Deciding to do better in the New Year is a time-honored custom. But the custom also tends to become the butt of jokes when the majority of people fail to follow through. The usual resolves, such as losing weight, saving money and getting healthier, often drop by the wayside in very short order.
USA Today asked for advice from five leading national experts about how retirees can make – and keep- New Year’s resolutions. Their suggestions:
Dallas Salisbury, CEO of the Employee Benefit Research Institute: Focus on health issues by analyzing your attitude, exercise regimen, nutrition, sleep habits and quality time, including interactions with extended family. Work on the weak spots. Take a hard look at income and spending. If they are out of sync, make adjustments to fend off financial stress. Be on the watch for people who need help and do what you can to make life better for them.
Eleanor Blayney, consumer advocate for the Certified Financial Planner Board: Resolve to start early on tax issues. Don’t wait for April to plan to meet this year’s demands and to look beyond. Retirees have more leeway in managing their finances. Look at pretax options such as 401(k)s and after-tax options such as mutual funds, savings accounts and brokerage accounts. If you haven’t already opted in to Social Security, look at your possibilities. The longer you wait, the more income you can receive.
Dr. Elliott Antman, cardiologist and president of the American Heart Association: Commit yourself and those with whom you have influence to creating a health culture. Don’t wait until you have to focus on treatment when something has gone wrong. There are ways to minimize the risk of heart disease and stroke. The AHA is a resource to research these preventive steps. Visit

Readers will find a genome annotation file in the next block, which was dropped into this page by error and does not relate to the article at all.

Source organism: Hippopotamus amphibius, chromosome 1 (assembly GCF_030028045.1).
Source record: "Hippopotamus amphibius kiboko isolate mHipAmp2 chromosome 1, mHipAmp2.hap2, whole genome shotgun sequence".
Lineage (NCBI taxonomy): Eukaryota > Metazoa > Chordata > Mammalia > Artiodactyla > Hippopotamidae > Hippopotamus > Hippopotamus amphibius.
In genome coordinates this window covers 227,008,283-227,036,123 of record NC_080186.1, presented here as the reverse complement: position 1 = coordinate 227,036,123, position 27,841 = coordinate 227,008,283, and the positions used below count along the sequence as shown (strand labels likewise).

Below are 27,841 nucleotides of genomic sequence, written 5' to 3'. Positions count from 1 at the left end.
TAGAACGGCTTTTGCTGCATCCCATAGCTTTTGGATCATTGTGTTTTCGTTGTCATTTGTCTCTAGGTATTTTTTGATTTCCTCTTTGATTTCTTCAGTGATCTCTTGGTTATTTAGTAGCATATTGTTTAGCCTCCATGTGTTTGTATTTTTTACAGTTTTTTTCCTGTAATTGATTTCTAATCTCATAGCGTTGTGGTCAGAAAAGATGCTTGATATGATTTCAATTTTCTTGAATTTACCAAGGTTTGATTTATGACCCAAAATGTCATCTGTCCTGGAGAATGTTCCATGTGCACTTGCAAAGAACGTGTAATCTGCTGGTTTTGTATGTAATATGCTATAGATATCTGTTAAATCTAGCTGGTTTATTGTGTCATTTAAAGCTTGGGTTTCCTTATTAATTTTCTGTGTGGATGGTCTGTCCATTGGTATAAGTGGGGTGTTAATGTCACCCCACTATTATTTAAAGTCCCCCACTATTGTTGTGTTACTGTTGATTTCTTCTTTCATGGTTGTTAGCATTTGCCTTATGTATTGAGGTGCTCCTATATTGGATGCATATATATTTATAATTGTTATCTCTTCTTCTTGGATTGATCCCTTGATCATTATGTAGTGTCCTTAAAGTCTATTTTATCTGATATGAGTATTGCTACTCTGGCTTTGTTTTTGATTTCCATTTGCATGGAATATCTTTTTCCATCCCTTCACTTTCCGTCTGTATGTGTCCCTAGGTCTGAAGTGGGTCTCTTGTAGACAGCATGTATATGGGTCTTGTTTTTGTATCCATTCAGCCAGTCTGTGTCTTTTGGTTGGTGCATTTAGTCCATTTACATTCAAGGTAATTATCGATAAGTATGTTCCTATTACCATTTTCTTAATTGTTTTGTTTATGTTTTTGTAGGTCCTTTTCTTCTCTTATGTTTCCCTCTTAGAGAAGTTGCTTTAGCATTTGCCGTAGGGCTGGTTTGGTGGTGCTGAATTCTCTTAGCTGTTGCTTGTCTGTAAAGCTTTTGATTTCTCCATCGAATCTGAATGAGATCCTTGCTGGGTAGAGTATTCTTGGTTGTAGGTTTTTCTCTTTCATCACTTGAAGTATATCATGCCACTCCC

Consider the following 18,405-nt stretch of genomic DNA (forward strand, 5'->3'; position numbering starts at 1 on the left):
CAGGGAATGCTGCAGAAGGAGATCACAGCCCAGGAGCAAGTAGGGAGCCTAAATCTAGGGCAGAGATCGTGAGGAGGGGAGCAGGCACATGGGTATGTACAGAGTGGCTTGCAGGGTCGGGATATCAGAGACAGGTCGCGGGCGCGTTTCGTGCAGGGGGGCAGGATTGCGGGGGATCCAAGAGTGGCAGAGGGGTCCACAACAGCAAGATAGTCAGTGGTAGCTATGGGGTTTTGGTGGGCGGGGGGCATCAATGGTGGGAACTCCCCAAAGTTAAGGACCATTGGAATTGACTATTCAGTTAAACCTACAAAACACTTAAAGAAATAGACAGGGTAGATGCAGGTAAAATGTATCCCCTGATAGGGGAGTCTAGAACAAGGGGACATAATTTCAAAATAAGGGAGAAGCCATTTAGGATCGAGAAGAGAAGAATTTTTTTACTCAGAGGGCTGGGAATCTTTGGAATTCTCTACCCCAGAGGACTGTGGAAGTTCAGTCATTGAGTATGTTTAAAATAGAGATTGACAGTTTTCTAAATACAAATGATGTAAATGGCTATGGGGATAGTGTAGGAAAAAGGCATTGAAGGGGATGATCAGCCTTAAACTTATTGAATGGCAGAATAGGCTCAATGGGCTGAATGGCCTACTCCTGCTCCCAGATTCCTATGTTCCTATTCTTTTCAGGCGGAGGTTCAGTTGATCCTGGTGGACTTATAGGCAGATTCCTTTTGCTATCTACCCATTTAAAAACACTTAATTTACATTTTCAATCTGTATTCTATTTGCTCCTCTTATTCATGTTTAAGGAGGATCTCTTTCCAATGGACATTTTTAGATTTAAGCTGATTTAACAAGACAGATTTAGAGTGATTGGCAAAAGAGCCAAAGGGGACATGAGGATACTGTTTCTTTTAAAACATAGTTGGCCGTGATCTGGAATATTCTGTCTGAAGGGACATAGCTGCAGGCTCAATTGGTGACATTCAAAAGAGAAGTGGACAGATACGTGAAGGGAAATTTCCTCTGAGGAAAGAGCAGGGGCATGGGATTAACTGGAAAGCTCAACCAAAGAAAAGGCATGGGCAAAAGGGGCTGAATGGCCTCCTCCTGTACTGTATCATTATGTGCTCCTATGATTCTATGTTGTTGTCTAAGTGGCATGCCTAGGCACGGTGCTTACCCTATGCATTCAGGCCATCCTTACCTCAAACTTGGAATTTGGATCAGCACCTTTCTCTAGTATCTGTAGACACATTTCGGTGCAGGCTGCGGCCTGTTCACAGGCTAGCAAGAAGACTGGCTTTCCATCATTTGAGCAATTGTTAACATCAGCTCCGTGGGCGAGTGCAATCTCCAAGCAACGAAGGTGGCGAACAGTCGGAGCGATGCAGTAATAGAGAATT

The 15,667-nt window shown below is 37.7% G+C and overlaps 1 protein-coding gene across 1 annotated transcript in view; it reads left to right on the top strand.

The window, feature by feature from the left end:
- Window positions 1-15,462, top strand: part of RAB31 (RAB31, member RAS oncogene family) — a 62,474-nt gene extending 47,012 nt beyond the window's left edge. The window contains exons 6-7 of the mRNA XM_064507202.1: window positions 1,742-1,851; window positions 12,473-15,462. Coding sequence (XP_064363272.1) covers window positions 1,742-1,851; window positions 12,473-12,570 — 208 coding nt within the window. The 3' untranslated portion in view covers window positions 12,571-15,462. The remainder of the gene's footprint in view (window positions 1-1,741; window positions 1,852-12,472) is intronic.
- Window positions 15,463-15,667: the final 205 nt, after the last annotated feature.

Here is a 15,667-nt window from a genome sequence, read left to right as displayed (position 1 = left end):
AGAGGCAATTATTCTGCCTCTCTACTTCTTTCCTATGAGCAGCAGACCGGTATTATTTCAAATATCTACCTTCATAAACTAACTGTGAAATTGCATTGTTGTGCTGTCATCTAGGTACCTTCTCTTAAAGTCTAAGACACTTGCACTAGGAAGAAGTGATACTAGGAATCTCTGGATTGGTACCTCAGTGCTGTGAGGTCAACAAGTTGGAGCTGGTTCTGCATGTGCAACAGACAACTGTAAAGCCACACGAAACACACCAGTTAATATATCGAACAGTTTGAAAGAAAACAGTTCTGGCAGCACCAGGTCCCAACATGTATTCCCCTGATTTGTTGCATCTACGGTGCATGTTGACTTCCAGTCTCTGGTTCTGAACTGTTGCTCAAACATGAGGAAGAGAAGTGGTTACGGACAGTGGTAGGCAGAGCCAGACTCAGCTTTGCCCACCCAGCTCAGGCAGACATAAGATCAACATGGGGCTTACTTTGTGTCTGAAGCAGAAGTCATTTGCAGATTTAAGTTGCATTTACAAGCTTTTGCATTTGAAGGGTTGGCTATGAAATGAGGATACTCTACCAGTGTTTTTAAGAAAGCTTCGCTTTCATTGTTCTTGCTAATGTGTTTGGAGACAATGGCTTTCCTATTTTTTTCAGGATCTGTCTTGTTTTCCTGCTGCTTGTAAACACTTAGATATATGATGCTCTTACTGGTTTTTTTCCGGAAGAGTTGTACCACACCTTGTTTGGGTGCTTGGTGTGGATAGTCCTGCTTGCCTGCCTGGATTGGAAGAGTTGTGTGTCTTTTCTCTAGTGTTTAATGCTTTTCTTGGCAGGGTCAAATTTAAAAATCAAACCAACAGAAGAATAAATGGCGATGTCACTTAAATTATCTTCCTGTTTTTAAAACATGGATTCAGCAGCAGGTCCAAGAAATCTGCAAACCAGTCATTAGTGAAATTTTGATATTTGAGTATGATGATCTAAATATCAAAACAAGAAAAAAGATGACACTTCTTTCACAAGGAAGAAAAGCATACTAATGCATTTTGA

Carol Ewing Garber, president of the American College of Sports Medicine: Resolve to sit less, do more intentional exercise. Sitting increases the risk of heart disease, type 2 diabetes and cancer. Even walking around your house can help. Get up and move at least once an hour. Try to walk at least a half an hour a day at least five days a week. Start slowly if you haven’t been exercising and do the exercise in ten-minute increments if necessary. Stretch, lift hand weights or do other resistance exercise, such as modified push-ups against a wall. Lack of exercise can contribute to loss of muscle and strength, impeding living requirements.
Vandana Sheth, spokeswoman for the Academy of Nutrition and Dietetics: Eat regular meals and snacks. Skipped meals affect energy and encourage over-eating at the next meal. Keep an eye on portions. Retirees may not need as much food as they did when they were younger. Increase protein intake by eating beans, lentils, nuts, seeds, lean chicken, fish, eggs, cheese, etc. Try for variety. Substitute whole grains for processed grains. Quinoa is an option that is as easy as rice and has more protein. Whole grain tortillas have more nutritional value than flour versions, as do whole grain breads. Stay hydrated, and no beverage beats water. Add a squeeze of lemon or a sprig of mint for flavor.